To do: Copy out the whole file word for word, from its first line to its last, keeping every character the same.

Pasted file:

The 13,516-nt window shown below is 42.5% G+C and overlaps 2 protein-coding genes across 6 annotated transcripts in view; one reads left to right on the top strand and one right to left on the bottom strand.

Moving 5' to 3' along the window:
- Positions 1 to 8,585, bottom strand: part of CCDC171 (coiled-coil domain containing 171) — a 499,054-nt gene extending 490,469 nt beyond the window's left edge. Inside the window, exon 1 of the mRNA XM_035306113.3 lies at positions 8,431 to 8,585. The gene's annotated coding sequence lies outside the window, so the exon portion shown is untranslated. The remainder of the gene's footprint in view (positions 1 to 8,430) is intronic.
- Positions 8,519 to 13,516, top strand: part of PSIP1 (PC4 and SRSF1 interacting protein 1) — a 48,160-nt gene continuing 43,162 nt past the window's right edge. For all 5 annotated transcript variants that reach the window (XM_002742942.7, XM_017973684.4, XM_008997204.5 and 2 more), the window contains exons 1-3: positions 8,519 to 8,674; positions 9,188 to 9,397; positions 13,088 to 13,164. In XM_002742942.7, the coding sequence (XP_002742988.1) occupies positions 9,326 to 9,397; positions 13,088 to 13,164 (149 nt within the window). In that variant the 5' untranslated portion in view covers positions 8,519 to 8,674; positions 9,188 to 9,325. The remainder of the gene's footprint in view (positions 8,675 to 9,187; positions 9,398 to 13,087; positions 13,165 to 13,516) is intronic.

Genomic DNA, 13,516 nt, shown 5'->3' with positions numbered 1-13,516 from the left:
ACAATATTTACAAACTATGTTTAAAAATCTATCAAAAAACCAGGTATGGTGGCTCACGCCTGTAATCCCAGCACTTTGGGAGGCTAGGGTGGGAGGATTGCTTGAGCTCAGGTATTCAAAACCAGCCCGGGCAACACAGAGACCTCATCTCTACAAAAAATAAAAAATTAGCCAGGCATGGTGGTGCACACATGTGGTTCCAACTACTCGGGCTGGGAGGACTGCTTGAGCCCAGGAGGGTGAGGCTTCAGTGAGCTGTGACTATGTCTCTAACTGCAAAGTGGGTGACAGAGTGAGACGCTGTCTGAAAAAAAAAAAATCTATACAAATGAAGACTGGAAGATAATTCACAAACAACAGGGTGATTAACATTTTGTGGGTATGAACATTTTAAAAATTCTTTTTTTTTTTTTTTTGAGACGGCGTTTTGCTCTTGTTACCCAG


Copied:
The 13,516-nt window shown below is 42.5% G+C and overlaps 2 protein-coding genes across 6 annotated transcripts in view; one reads left to right on the top strand and one right to left on the bottom strand.

Moving 5' to 3' along the window:
- Positions 1 to 8,585, bottom strand: part of CCDC171 (coiled-coil domain containing 171) — a 499,054-nt gene extending 490,469 nt beyond the window's left edge. Inside the window, exon 1 of the mRNA XM_035306113.3 lies at positions 8,431 to 8,585. The gene's annotated coding sequence lies outside the window, so the exon portion shown is untranslated. The remainder of the gene's footprint in view (positions 1 to 8,430) is intronic.
- Positions 8,519 to 13,516, top strand: part of PSIP1 (PC4 and SRSF1 interacting protein 1) — a 48,160-nt gene continuing 43,162 nt past the window's right edge. For all 5 annotated transcript variants that reach the window (XM_002742942.7, XM_017973684.4, XM_008997204.5 and 2 more), the window contains exons 1-3: positions 8,519 to 8,674; positions 9,188 to 9,397; positions 13,088 to 13,164. In XM_002742942.7, the coding sequence (XP_002742988.1) occupies positions 9,326 to 9,397; positions 13,088 to 13,164 (149 nt within the window). In that variant the 5' untranslated portion in view covers positions 8,519 to 8,674; positions 9,188 to 9,325. The remainder of the gene's footprint in view (positions 8,675 to 9,187; positions 9,398 to 13,087; positions 13,165 to 13,516) is intronic.

Genomic DNA, 13,516 nt, shown 5'->3' with positions numbered 1-13,516 from the left:
ACAATATTTACAAACTATGTTTAAAAATCTATCAAAAAACCAGGTATGGTGGCTCACGCCTGTAATCCCAGCACTTTGGGAGGCTAGGGTGGGAGGATTGCTTGAGCTCAGGTATTCAAAACCAGCCCGGGCAACACAGAGACCTCATCTCTACAAAAAATAAAAAATTAGCCAGGCATGGTGGTGCACACATGTGGTTCCAACTACTCGGGCTGGGAGGACTGCTTGAGCCCAGGAGGGTGAGGCTTCAGTGAGCTGTGACTATGTCTCTAACTGCAAAGTGGGTGACAGAGTGAGACGCTGTCTGAAAAAAAAAAAATCTATACAAATGAAGACTGGAAGATAATTCACAAACAACAGGGTGATTAACATTTTGTGGGTATGAACATTTTAAAAATTCTTTTTTTTTTTTTTTTGAGACGGCGTTTTGCTCTTGTTACCCAG